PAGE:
So let's change this into some useful advice by calling it Write For Yourself, Find Your Market Afterwards. There are markets upon markets, and endless niche communities out there—you will be able to find someone who thinks your writing is just aces if you try. Seriously, Google "Worst Books Ever Written" if you don't believe me, you'll find pages of books that are the literary equivalent of The Room. As long as writing makes you happy and you can honestly say it's done to the best of your ability (which, again, honesty time, if it's anything like The Room, it's probably not your best work) then who cares what anyone else thinks?

Writing fiction for the money it could bring you is wasting whatever talent you may have. If you write and the money follows, great! If you write and it doesn't, that's great too, just as long as you don't let the lack of money stop you from doing what you love. If you're only trying to break into this industry for the cash, you obviously don't know what writing is all about. Writing without feeling and passion is like jerking-off when you're not horny—disappointing and pointless.

This next bit of advice, I find, is more of an individual preference than a rule: I stumbled across a few people who encouraged writers to Carry a Notebook To Jot Down Ideas As You Have Them. On the surface, yes, this one seems to have merit, and I hesitate to attack it too roughly, but if you need to write down an idea to remember it, it's probably not worth the effort it'll take.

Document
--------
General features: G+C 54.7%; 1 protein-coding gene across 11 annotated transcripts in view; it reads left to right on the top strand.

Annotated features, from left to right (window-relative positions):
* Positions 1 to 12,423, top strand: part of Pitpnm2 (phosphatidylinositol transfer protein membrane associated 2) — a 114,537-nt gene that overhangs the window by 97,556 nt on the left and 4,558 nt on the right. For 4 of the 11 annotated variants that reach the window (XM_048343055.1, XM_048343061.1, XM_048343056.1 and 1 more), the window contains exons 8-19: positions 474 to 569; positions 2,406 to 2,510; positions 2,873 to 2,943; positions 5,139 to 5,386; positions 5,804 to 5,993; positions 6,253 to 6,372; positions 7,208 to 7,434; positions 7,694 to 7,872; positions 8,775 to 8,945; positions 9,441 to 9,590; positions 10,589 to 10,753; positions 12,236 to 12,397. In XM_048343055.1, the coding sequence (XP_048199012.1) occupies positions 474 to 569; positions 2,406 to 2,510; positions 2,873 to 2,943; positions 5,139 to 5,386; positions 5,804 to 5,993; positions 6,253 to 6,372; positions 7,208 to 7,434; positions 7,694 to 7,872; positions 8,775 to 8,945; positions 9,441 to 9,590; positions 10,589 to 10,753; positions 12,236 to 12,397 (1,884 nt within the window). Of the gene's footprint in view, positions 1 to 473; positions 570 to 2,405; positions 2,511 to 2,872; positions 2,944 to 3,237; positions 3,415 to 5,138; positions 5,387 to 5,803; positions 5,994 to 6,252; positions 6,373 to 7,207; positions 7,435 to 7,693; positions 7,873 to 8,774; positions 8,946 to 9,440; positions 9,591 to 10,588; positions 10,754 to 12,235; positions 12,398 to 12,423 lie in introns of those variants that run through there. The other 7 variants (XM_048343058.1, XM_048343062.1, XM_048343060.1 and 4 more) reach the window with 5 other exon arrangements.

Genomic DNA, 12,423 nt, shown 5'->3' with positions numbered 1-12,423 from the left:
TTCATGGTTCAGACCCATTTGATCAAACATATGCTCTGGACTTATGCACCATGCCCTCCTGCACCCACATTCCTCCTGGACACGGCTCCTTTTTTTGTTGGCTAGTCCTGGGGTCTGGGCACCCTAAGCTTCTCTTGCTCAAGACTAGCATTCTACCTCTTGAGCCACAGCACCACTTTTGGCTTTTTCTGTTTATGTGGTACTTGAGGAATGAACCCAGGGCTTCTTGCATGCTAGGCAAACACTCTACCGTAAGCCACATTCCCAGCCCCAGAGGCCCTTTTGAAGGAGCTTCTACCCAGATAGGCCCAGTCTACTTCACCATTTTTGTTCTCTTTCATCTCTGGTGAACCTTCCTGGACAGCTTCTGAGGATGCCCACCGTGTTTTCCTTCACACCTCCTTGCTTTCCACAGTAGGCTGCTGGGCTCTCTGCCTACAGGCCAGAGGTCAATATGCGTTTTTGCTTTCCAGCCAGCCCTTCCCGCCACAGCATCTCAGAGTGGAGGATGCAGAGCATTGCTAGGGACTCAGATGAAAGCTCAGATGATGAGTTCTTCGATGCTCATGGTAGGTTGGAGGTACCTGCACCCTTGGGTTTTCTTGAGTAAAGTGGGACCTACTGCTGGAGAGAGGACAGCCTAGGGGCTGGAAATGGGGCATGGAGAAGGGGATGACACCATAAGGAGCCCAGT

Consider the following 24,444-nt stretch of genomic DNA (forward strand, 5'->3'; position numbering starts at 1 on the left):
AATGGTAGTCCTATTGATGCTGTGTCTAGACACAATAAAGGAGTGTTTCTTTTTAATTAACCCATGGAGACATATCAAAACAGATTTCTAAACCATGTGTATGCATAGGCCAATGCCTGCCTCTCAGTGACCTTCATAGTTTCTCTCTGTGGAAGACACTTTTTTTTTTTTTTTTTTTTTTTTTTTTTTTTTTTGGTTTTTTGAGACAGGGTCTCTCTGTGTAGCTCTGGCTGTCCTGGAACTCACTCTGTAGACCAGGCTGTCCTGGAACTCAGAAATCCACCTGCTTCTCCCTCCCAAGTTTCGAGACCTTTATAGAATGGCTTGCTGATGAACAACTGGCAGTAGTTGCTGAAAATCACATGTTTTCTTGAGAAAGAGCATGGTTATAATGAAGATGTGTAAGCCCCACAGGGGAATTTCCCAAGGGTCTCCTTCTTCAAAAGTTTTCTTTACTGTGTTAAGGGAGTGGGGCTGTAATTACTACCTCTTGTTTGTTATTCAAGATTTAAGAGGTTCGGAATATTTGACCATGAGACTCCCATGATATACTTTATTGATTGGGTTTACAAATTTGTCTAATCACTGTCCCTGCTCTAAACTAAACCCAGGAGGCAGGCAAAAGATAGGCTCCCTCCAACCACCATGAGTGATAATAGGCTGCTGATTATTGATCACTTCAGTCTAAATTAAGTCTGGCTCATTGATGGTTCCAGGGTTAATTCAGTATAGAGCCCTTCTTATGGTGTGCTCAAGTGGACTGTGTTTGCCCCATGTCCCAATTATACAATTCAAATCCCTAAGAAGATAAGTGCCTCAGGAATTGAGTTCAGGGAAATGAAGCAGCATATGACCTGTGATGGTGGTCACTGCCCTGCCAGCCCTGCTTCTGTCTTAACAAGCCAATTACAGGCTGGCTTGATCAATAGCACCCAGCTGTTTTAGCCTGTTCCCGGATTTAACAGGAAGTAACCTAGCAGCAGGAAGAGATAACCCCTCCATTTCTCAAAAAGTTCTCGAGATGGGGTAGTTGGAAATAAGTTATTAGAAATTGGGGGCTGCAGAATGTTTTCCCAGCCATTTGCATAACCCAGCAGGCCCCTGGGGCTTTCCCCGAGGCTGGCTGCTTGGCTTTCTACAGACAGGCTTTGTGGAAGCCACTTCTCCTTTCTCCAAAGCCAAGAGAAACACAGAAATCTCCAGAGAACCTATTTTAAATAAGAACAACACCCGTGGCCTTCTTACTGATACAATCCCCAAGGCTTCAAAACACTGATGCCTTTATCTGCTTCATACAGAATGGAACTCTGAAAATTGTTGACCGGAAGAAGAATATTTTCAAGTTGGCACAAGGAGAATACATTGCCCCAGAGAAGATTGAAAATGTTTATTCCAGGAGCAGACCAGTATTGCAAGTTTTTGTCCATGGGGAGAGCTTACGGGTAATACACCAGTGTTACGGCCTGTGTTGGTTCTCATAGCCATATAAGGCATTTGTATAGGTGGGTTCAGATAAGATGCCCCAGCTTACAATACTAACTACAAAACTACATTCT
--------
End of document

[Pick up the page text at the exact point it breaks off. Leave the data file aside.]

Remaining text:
I speak from personal experience here—all of the stories I've jotted down notes on, and the scraps of paper that I've collected with ideas furiously scribbled on them have never amounted to anything more than filler for my trash can. There are some ideas that when they come to you seem new and revolutionary, but you should let them age in your mind for, oh, say a week. Think of it as a piece of fruit that has just fallen from a tree in front of you but isn't yet ripe. You're not starving, so we'll wait a bit for it to ripen, shall we? If the story holds together, and produces the same level of excitement and promise when you think about it, write that story. Bite into that fuckin' fruit! If, on the other hand, you pick it up and your thumb plunges through the rotting flesh down to the pit, throw the fucker out and move on to the next piece. (If you are starving, though, ignore everything I've said and cram as many pieces down your gullet as you can fit.)

So there. I've demolished for you three of the thousands of tidbits of advice floating around out there. In the wake of my act of wanton destruction I've offered up a few practical pieces of advice, but just for old time's sake, here are two more: First, write however it works for you, and second, just fucking write. If you can't write every day, don't pressure yourself to do it—forcing it usually produces substandard writing anyway, but do it as often as you can, as often as makes you happy to do it. There are no hard and fast rules when it comes to this shit. You may find out in the end that you're not any good at it, but if you enjoyed the journey, and the end result is a bunch of stories that you're proud to have written, who cares?

Then again, I've got no publishing credits to my name, know, grain of salt...